Nebraska along I-80, part two.

For the second day of our journey, and the final edge of Nebraska, I took all the girls in my car…my two plus my sister’s two…and mom took the 3 boys.

Hey, girls! Smile for the camera!

Nice to know S., the youngest elf in my sister’s brood, was listening. But seriously, girls! Is it too much to ask for one quick pic where everyone looks at the camera?

Apparently, it is. Whatever..they’re still cute.

We came across The Great Platte River Road Archway in Ft. Kearny and even though we had just barely started out on our drive, we stopped to see it. I’d driven by it (or, rather, under it) while on a Serendipity Bath trip to Chicago with my fellow soaper, Ashley. It’s an amazing sight to see a huge archway in Nebraska, built over I-80…but we didn’t have the luxury of stopping then. So, on this trip with so many enthusiastic kids packed in the car, we got out to explore.

We quickly learned why this huge expansive archway was built in the middle of Nebraska. To understand, you’ll have to think back to 6th grade US History, when they talked about all the trails that crisscrossed America in the early pioneer days. Some people were going to California, some to Oregon, some to Santa Fe, and still others to Utah. The significance of Ft. Kearny is that all these trails converged at this point, and then branched off in their different directions.

There were different markers along the outside of the building…Mormon Trail, Oregon Trail, California Trail, and even one for the Pony Express. Here is the Naturalist with her cousins. See why I call them elvish children? Aren’t they adorable?!

It’s a good thing we learned from the last night’s elevator incident and picked partners, because everyone scattered in fright when we walked through the front doors and met up with this wild dude brandishing guns, talkin’ real loud and lookin’ real dirty:

He’s Jim Baker, ex mountain man and guide on the Oregon Trail. He’s a real kick in the pants, and I enjoyed him. Interestingly, when our motley bunch of kids encountered someone even more wild than they were, they got REALLY quiet and good natured. Like 7 little angels.

Once you pay the ticket fee (worth it!) you ride up Nebraska’s second longest escalator and enter into a series of rooms that detail what life was like to journey on the trailways…first in pioneer groups, then in trains, and then in automobiles. It is a multimedia, multisensory experience that all the kids enjoyed. And remember, the ages span from 3-12, so I was pretty impressed with how it kept them all involved.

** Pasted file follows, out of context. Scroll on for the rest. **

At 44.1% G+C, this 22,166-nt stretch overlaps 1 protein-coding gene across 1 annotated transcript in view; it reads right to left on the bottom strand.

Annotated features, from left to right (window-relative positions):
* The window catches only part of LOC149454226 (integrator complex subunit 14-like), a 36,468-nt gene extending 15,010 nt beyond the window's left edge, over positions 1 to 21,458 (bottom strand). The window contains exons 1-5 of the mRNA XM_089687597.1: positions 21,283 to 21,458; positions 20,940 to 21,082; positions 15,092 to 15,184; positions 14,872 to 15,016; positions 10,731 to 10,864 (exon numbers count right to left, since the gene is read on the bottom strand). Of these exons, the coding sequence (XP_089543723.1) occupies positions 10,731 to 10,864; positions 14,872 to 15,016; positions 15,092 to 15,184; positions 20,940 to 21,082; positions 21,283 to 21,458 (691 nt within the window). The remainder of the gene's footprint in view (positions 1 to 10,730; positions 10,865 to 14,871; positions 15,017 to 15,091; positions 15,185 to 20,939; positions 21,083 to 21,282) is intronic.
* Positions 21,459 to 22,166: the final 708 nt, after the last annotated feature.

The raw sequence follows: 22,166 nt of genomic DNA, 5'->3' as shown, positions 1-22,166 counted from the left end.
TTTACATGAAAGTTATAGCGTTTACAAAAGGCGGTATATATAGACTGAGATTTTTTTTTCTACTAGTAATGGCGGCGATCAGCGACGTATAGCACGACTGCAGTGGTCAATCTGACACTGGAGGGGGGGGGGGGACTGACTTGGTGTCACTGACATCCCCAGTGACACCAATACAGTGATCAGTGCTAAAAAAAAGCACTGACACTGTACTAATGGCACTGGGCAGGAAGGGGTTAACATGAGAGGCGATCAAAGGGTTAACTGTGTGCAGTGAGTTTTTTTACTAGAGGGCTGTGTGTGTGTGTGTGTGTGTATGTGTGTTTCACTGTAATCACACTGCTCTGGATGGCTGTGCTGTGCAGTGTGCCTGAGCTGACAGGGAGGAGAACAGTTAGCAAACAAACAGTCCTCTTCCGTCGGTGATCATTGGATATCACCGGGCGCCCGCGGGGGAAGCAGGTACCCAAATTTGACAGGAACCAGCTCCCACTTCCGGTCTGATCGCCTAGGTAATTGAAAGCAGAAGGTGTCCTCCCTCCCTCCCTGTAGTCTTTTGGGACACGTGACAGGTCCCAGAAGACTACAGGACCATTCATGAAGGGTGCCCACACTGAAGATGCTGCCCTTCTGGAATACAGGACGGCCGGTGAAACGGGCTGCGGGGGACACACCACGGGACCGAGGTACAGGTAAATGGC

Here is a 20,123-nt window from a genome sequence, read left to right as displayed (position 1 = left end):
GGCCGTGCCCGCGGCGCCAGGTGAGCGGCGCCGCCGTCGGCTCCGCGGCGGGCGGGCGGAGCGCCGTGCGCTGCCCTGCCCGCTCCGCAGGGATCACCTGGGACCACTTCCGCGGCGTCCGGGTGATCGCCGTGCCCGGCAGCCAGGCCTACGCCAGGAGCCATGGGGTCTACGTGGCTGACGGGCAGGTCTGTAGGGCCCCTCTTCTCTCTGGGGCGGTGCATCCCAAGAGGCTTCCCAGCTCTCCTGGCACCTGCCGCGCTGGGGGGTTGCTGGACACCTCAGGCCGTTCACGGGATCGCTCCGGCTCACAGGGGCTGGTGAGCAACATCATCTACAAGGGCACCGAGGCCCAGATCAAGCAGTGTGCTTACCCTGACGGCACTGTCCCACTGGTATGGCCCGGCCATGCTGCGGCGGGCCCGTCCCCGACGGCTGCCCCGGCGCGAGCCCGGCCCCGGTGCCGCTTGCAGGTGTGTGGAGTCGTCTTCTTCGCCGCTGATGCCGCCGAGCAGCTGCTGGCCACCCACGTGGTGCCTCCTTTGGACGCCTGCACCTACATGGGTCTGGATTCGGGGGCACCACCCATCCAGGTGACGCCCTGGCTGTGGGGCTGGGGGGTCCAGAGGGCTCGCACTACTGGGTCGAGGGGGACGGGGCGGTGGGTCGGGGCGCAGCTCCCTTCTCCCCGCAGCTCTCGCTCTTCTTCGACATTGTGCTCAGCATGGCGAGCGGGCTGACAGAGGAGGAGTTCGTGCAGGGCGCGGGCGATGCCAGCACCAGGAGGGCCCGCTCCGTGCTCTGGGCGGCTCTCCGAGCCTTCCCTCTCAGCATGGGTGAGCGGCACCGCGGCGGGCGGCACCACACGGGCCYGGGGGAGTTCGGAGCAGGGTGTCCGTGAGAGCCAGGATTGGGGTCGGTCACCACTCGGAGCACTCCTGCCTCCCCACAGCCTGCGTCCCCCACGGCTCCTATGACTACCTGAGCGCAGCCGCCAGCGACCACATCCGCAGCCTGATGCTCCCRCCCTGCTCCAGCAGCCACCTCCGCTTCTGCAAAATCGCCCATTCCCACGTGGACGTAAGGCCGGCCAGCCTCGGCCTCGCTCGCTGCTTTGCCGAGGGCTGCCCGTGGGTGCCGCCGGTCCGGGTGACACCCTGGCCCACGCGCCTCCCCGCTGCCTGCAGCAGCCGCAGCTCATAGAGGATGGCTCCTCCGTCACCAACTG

Some of the displays were sad and bittersweet, particularly since I have ancestors that walked along pushing handcarts on the Mormon Trail.

After the sights in the building, the kids ran through the “Trailblaze Maze” which I just read is the only maze between Chicago and Denver on I-80. So, there you go. We all got through it within 15 minutes, so it’s not too overwhelmingly large that you lose kids for hours. Which is always a concern when I take the kids to the gosh darn corn field mazes in October around here.

After this, we cruised up I-29 through Iowa and South Dakota…but I’ll have to save those events for another post. There’s just so much to post about! Almost being hit by lightning! Lewis and Clark! Finally getting to Big Stone Lake in Minnesota! So much to write, so little time.

The Sassy Princess just settled down for a nap after yelling out to me about every bug and beetle she found in and around her windows, so I’ll take this opportunity to actually shower before 3 in the afternoon and end this very educational post and save the rest for later.

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3 Responses

  1. Thoroughly enjoying it from this end.
    I am pondering if an extended roadtrip can really be so fun. Not that I doubt you, you understand, just thinking of my babes (2 ande 6) and the wiggle factor.
    But I am sorely tempted to toss them in with a can of Pringles and hit the open road…

  2. I’m getting quite the education from these posts! Thank you so much for putting this out there.

  3. LOL Stephanie, “a can of pringles”. 🙂

    I love the look on the kiddos faces next to wild Jim Baker. What an adventure!

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